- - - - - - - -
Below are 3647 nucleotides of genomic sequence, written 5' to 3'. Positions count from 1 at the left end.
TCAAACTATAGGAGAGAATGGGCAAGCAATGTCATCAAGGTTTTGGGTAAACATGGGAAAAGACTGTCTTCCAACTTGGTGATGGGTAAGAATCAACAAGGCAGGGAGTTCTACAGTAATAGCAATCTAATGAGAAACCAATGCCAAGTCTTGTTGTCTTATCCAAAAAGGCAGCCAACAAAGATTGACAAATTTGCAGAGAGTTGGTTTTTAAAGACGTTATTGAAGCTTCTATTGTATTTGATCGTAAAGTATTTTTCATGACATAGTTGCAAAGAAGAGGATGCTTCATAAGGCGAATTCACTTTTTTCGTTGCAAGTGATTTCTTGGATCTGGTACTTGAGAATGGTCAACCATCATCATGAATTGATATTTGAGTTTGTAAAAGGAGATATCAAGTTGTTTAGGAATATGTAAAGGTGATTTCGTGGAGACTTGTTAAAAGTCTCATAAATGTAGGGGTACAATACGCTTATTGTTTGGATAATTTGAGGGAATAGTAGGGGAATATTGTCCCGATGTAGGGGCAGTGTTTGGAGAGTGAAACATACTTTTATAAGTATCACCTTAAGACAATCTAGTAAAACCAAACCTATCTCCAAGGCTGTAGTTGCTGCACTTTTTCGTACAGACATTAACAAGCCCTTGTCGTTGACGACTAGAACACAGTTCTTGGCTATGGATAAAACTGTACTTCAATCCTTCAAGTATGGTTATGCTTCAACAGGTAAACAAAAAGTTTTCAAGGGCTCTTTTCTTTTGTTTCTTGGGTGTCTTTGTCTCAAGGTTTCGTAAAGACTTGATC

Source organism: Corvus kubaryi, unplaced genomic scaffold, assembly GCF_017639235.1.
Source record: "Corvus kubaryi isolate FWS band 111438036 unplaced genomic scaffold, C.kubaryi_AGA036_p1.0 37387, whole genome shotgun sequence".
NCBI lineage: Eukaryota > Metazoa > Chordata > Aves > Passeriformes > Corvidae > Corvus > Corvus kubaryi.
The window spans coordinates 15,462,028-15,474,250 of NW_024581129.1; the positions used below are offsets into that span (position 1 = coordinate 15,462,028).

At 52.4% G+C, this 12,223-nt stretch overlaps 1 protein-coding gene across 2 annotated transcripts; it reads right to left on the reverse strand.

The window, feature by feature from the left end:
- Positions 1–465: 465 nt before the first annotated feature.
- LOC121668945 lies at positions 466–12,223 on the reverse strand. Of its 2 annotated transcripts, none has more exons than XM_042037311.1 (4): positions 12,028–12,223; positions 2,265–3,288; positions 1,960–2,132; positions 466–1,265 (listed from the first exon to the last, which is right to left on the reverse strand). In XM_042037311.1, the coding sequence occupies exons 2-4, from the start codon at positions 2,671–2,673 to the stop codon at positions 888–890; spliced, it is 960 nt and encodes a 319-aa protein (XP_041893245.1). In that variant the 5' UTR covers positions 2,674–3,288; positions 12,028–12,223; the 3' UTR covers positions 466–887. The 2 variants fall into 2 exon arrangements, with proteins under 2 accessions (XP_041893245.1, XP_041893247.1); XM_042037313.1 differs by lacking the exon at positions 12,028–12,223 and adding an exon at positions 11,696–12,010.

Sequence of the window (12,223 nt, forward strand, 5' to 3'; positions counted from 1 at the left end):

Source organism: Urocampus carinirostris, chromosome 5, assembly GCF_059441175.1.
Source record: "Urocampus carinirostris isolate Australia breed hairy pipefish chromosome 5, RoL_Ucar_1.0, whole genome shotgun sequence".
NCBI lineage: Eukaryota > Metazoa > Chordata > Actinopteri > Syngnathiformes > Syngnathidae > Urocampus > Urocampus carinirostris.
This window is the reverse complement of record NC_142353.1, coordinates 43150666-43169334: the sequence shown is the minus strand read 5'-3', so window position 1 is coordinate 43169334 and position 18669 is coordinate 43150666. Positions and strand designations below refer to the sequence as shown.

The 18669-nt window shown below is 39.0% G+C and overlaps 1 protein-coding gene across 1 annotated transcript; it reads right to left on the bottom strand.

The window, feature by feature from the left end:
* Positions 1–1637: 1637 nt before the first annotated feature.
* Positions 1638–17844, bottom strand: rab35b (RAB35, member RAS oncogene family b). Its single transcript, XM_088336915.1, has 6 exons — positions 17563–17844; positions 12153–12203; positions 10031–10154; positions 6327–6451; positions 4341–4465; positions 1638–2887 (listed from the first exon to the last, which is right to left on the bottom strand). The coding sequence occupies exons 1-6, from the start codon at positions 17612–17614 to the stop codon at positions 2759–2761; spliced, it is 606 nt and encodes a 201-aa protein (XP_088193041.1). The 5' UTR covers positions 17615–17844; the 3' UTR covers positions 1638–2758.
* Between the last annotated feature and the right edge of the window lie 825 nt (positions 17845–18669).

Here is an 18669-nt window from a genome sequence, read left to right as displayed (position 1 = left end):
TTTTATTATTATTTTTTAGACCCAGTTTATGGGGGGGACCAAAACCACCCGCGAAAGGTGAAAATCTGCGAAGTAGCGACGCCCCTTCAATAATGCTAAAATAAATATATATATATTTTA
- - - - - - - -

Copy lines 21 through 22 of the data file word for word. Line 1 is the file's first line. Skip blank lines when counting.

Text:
Here is an 18669-nt window from a genome sequence, read left to right as displayed (position 1 = left end):
TTTTATTATTATTTTTTAGACCCAGTTTATGGGGGGGACCAAAACCACCCGCGAAAGGTGAAAATCTGCGAAGTAGCGACGCCCCTTCAATAATGCTAAAATAAATATATATATATTTTA